Data and statistical analysis: The concentration of vasorelaxant giving half-maximal relaxation (EC50) and maximal responses (Rmax) were obtained from the concentration-response curve fitted to a sigmoidal logistic equation using the GraphPad Prism package described by Tep-Areenan et al. (2003). Rmax and pEC50 values (negative logarithm of the EC50) were compared by analysis of variance (ANOVA) with statistically significant differences between groups being determined by Bonferroni’s post-hoc test. These were expressed as Mean±SEM. The results were considered statistically significant when p value was less than 0.05. The number of animals in each group is represented by n.

Chemicals: All drugs and chemicals were purchased from Sigma Chemical Company (St. Louis, Missouri, USA), but zoletil was purchased from Virbac (Carros Cedex, France). Indomethacin was dissolved in ethanol. CH2Cl2-AL and glibenclamide were dissolved in DMSO. 4-AP, BaCl2 and TRAM-34 were dissolved in distilled water. The remaining drugs were dissolved in the Krebs solution. All drugs were made up on the day of the experiment.

RESULTS

The effects of endothelial denudation, indomethacin and L-NAME on vasorelaxation to CH2Cl2-AL in rat aortic rings: CH2Cl2-AL (1-300 μg mL-1) caused vasorelaxation in a concentration-dependent manner (pEC50 = 4.87±0.08 with Rmax = 118±4%, n = 6, Fig. 1). Removal of the endothelium significantly (p<0.05) reduced the effects of CH2Cl2-AL (Rmax: control = 118±4%, n = 6; denuded = 96.1±7.5%, n = 6, Fig. 1). Similarly, vasorelaxant responses to CH2Cl2-AL were significantly (p<0.05) reduced after pretreatment with a combination of indomethacin plus L-NAME, which were not different from L-NAME alone (Rmax: L-NAME alone = 99.3±5.5%, n = 6; indomethacin plus L-NAME = 95.3±8.6%, n = 6, Fig. 1).


Fig. 1: Effects of removal of the endothelium (denuded), indomethacin (10 μM), NG-nitro-L-arginine methyl ester (L-NAME, 300 μM) and a combination of indomethabin and L-NAME on vasorelaxation to CH2Cl2-AL in aortic rings precontracted with methoxamine. Data were shown as Mean±SEM

Fig. 2: Effects of a high concentration of extracellular K+ (60 mM KCl) on vasorelaxation to CH2Cl2-AL in endothelium-intact and -denuded aortic rings precontracted with methoxamine. Data were shown as Mean±SEM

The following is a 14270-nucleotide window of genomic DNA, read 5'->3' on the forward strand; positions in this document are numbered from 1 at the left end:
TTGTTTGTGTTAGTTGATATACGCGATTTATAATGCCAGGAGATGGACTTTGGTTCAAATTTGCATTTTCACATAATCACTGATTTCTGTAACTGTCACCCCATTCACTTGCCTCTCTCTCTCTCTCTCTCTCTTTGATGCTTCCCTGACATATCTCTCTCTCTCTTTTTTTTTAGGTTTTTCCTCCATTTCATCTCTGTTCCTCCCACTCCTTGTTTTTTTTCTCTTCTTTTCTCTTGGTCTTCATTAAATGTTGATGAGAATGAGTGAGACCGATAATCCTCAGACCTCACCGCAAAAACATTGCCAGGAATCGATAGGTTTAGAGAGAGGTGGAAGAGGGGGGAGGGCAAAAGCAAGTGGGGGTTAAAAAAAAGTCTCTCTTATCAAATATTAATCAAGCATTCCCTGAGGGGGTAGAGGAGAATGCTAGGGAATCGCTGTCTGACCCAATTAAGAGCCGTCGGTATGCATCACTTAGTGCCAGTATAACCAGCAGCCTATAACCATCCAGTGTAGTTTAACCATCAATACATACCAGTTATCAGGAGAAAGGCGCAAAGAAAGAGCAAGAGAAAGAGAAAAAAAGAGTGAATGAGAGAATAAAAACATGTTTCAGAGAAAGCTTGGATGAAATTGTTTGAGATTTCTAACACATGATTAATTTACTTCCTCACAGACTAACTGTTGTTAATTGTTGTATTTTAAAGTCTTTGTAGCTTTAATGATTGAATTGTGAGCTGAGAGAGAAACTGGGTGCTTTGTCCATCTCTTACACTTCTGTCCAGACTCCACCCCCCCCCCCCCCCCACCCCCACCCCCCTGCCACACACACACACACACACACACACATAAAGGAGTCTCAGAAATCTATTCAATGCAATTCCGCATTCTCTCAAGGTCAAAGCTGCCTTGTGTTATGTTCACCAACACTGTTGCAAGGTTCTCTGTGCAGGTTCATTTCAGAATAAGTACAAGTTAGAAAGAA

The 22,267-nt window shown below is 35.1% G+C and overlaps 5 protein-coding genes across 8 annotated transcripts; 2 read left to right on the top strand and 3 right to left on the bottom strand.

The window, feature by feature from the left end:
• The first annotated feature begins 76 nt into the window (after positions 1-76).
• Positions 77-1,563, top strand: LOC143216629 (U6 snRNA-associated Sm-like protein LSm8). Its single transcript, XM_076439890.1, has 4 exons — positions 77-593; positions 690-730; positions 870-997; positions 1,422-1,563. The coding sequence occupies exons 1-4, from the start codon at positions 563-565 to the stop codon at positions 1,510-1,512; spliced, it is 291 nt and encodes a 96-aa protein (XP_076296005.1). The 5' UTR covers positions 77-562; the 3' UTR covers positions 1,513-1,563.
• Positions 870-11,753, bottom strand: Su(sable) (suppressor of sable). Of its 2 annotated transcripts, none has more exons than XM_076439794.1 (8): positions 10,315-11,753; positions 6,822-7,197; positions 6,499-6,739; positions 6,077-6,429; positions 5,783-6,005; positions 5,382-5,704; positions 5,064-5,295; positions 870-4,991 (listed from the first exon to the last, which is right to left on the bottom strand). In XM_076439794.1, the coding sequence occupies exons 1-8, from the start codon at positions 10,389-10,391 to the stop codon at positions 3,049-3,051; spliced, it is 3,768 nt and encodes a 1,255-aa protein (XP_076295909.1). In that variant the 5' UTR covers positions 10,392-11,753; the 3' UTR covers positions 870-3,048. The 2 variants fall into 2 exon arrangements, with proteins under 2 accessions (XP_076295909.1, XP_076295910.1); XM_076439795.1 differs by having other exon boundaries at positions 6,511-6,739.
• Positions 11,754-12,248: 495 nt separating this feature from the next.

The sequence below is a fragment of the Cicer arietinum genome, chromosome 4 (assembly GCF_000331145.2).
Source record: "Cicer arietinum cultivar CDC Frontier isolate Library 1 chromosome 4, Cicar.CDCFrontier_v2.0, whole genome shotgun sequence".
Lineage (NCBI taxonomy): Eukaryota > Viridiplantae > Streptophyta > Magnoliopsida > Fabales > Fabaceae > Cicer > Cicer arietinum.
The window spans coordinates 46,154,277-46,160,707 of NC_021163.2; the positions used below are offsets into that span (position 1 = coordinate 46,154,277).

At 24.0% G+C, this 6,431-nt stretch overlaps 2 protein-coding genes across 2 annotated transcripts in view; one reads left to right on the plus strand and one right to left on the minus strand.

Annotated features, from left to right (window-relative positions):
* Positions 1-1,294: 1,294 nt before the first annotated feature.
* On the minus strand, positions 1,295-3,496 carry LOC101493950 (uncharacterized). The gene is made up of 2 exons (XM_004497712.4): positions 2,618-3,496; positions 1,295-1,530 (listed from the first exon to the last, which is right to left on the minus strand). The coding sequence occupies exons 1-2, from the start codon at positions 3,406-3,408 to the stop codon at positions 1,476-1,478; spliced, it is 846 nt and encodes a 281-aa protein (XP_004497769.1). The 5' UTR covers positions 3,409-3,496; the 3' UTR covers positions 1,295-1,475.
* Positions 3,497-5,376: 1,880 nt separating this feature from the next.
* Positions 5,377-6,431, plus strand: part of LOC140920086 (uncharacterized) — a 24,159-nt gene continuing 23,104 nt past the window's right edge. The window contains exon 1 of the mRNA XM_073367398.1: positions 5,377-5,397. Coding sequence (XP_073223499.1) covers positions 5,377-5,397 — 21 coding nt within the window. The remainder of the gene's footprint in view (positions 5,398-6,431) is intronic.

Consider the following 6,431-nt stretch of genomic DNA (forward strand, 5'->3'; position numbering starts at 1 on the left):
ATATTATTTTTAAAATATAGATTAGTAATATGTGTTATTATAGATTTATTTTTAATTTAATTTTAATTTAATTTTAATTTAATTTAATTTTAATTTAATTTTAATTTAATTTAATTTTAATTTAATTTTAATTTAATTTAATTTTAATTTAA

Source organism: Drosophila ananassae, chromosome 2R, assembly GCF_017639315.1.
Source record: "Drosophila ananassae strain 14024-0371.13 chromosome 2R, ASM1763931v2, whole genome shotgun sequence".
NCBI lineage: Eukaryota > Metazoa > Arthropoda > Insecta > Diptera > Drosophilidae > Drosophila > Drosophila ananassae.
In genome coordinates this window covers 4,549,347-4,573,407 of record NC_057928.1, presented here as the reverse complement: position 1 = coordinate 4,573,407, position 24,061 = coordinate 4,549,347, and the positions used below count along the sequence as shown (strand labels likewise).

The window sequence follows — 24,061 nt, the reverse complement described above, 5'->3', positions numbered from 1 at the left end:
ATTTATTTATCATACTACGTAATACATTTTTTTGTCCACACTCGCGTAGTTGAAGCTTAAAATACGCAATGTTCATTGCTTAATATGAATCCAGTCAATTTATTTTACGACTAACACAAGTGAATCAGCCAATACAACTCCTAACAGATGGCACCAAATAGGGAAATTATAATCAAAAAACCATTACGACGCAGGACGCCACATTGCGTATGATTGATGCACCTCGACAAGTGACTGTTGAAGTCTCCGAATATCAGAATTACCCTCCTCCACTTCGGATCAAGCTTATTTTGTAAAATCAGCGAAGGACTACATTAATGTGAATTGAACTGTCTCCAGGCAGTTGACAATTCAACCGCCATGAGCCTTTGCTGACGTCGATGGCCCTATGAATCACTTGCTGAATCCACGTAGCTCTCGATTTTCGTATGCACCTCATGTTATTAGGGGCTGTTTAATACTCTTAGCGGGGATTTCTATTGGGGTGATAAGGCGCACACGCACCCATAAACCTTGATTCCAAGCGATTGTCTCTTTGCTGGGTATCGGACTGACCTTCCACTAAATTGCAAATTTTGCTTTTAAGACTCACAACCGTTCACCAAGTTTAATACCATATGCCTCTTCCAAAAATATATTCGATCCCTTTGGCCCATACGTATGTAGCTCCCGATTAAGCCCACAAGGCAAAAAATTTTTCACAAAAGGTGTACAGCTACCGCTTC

Fig. 3: Effects of 4-aminopyridine (4-AP, 1 mM), barium chloride (BaCl2, 10 μM) and clotrimazole (2 μM) on vasorelaxation to CH2Cl2-AL in aortic rings precontracted with methoxamine. Data were shown as Mean±SEM

Fig. 4: Effects of glibenclamide (10 μM) and 1-[(2-chlorophenyl)diphenylmethyl]-1H-pyrazole (TRAM-34, 10 μM) on vasorelaxation to CH2Cl2-AL in aortic rings precontracted with methoxamine. Data were shown as Mean±SEM

The effects of high extracellular potassium and potassium channel inhibitors on vasorelaxation to CH2Cl2-AL: Raising extracellular K+ concentration (60 mM KCl) significantly (p<0.001) inhibited vasorelaxation induced by CH2Cl2-AL in endothelium-intact and-denuded rings (Rmax: 60 mM KCl = 63.1±9.1%, n = 6; 60 mM KCl with denuded = 44.4±6.1%, n = 6, Fig. 2). However, there was no significant difference between two groups.


Fig. 5: Effects of CH2Cl2-AL on CaCl2-induced contraction in aortic rings depolarized by 100 mM KCl. Data were shown as Mean±SEM

In intact endothelium, vasorelaxant effects of CH2Cl2-AL were significantly (p<0.05) inhibited by either BaCl2, or clotrimazole, but not 4-AP (Rmax: BaCl2 = 101±5%, n = 6; clotrimazole = 91.7±10.8%, n = 6, Fig. 3). Moreover, pretreatment with glibenclamide or TRAM-34 significantly (p<0.001) inhibited vasorelaxation induced by CH2Cl2-AL (Rmax: glibenclamide = 82.5±4.35%, n = 6; TRAM-34 = 91.0±4.7%, n = 6, Fig. 4).

The effects of CH2Cl2-AL on CaCl2-induced contraction in rat aortic rings: CaCl2 (10 μM-30 mM) elicited concentration-dependent contraction of KCl (100 mM) depolarized rings in Ca2+-free medium. CH2Cl2-AL concentration-dependently reduced contractions induced by CaCl2 (Rmax: control = 1.09±0.04 g, n = 6; 1 μg mL-1 CH2Cl2-AL = 0.92±0.04 g, n = 6; 10 μg mL-1 CH2Cl2-AL = 0.54±0.01 g, n = 6; 100 μg mL-1 CH2Cl2-AL = 0.17±0.02 g, n = 6, Fig. 5).

DISCUSSION

The present study has demonstrated, for the first time, about the vasorelaxant effects of CH2Cl2-AL and mechanisms involved in its action. CH2Cl2-AL causes vasorelaxation in the isolated rat aorta, which is partly due to endothelium-derived NO. Activation of K+ channels and inhibition of Ca2+ influx are largely involved in the vasorelaxant effects of CH2Cl2-AL.

Previous studies have reported that the extract of Anaxagorea luzonensis A.Gray contains several flavones and flavonoids (Kitaoka et al., 1998; Gonda et al., 2000). Therefore, vasorelaxant responses of rat aortic rings to CH2Cl2-AL may be caused by the effects of these compounds. The present findings are in agreement with several earlier investigations with plant extract showing that flavonoids exert a vasorelaxant property (Herrera et al., 1996; Ajay et al., 2003; Gilani et al., 2006; Morello et al., 2006). Recently, studies by our group have shown that the ethanolic extract of Kaempferia parviflora and its methoxyflavones cause vasorelaxation in the rat isolated aorta (Tep-Areenan et al., 2010; Tep-Areenan and Sawasdee, 2010).